Biology Workbook For Dummies
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Science classes, like biology, may be among the most challenging classes you'll ever take. Getting an A in biology means looking at some of the major issues you'll face and having tips for dealing with them.

Plan for biology study time

One of the reasons that science classes are so challenging is that they ask you to look at things you've never looked at before. When you take an English class or even a psychology class, you're often on familiar ground, adding to knowledge that you've gained from former classes or other sources.

The rule of thumb for a science class is to budget two hours outside of class for every hour that you're in class. For a class that meets five hours a week, that's ten extra hours of study time — just for that class.

Make vocabulary flashcards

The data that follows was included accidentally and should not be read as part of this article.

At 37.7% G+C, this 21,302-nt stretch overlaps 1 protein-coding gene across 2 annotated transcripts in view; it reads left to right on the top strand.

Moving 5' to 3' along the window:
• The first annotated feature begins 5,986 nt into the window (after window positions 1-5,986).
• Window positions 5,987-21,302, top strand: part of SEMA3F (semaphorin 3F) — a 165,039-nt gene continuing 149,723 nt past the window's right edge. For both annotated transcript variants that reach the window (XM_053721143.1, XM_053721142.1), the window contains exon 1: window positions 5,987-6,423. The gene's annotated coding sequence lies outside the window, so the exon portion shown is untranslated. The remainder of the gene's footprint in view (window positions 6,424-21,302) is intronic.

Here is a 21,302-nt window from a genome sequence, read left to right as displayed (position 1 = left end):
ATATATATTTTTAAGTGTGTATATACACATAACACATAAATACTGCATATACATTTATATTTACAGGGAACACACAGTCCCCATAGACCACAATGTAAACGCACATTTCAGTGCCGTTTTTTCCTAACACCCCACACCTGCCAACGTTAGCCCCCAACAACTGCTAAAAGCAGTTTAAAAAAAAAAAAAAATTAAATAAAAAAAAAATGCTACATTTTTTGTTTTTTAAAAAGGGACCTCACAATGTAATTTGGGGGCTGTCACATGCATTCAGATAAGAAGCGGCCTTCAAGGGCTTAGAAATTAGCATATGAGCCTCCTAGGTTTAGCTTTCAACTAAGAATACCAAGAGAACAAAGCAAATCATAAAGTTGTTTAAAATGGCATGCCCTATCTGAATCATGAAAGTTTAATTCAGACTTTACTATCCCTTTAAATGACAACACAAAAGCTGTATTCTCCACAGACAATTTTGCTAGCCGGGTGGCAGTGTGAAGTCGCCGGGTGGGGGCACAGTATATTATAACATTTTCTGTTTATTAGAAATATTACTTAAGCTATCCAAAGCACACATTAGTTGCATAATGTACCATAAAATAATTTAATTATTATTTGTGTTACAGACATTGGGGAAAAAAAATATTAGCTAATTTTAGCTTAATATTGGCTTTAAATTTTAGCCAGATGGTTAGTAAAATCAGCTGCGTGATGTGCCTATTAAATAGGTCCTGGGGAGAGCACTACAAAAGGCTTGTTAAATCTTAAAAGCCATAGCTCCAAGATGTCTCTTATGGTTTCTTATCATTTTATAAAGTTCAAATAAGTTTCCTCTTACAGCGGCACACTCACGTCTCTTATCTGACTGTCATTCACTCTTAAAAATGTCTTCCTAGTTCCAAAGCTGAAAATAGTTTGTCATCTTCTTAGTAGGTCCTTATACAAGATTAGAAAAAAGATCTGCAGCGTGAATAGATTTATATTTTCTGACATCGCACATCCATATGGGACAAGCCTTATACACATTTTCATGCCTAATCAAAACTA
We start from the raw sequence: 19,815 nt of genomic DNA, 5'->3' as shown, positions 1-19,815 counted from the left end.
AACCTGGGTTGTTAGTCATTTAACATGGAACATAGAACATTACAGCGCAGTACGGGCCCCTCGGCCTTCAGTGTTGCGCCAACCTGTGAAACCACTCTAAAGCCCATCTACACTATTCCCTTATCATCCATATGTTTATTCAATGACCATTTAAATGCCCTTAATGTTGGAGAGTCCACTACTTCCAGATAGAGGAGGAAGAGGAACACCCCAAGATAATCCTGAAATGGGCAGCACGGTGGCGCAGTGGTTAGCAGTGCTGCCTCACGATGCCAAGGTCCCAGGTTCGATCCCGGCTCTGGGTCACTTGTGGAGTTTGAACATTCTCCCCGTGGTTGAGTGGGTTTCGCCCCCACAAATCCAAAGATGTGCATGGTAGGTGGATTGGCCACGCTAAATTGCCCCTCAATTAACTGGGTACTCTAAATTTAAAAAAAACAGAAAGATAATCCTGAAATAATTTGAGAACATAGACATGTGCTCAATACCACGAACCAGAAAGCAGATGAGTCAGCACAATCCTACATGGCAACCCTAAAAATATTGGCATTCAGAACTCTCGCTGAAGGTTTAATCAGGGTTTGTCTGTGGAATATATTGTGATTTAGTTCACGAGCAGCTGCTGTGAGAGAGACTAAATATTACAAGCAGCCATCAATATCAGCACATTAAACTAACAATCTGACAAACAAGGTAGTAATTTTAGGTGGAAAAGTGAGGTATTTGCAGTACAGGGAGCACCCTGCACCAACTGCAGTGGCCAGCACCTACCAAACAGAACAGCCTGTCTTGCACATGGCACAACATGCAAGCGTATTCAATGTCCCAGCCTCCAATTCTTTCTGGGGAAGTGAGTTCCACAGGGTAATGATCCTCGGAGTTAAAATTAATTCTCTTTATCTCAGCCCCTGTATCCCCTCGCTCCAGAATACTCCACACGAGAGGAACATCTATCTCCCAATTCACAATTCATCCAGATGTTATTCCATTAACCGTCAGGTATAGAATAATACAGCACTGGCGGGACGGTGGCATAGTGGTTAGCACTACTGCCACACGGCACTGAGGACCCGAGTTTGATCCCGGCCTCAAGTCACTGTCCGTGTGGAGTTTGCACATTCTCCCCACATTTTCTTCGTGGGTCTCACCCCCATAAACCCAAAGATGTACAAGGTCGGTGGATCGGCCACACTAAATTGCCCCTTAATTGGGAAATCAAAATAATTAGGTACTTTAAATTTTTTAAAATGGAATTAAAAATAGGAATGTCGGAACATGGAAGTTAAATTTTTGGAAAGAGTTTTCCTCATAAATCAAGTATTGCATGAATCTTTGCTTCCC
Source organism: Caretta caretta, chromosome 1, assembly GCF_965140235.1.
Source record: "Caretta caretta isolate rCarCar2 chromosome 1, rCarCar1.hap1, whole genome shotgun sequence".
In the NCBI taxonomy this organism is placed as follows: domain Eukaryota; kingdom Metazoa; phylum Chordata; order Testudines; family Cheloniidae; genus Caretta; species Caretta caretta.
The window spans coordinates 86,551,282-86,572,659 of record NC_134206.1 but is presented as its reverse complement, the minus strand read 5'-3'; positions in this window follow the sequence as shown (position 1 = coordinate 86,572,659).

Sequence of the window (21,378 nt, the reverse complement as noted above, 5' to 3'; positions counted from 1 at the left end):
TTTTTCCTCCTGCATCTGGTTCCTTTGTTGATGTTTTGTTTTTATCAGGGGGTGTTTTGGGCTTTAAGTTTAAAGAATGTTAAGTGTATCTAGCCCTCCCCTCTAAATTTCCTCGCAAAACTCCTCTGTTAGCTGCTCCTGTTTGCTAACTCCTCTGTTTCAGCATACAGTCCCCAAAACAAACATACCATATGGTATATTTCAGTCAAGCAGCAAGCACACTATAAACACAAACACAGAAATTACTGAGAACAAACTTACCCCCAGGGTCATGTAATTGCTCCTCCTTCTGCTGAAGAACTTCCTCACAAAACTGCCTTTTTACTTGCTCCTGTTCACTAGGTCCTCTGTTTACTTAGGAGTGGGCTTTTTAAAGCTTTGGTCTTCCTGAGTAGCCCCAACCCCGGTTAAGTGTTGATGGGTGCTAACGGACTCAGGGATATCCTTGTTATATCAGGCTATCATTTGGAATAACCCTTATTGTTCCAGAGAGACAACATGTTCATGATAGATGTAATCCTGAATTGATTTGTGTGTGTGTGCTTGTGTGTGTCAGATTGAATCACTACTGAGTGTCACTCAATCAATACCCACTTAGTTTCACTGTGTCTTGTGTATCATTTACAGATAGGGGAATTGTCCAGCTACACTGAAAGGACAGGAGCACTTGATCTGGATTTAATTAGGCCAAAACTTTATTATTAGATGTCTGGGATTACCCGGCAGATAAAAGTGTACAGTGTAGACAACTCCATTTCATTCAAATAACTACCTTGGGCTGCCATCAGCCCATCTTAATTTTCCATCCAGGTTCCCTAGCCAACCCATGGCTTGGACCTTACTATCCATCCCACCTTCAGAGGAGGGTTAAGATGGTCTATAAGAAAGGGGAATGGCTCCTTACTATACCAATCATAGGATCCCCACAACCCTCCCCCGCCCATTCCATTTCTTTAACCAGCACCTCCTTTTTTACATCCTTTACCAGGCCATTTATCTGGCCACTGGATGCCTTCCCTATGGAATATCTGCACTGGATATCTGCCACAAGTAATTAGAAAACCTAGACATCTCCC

Studies have shown that you learn more new words in a first-year biology class than you do in a first-year language class. That's a lot of terminology. And instructors will introduce a term to you just once and then test you on it later.

Flashcards are a great memorization aid. Spend at least one hour of your study time a week making and studying flashcards. Put the new term on one side of the card and the definition on the other side. Go through your stack and test your ability to remember the meaning of each term. When you get a card right, put it in a separate stack. Keep practicing with your other cards until you get them all right.

Pace yourself

Your brain has two kinds of memory — short-term and long-term. Have you ever listened to your instructor explain something and thought, "Cool, I totally get that," but then later found yourself scratching your head trying to remember the details of what you learned? That's because you had the idea or process in your short-term memory but didn't get it fixed in your long-term memory.

Budget a small amount of study time every day instead of planning on big marathon sessions once a week. If you review your lecture notes on the day that you first wrote them down, while the info is still fresh in your short-term memory, you'll increase your chances of banking some of that information in your long-term memory before you go to sleep.

Study actively, not passively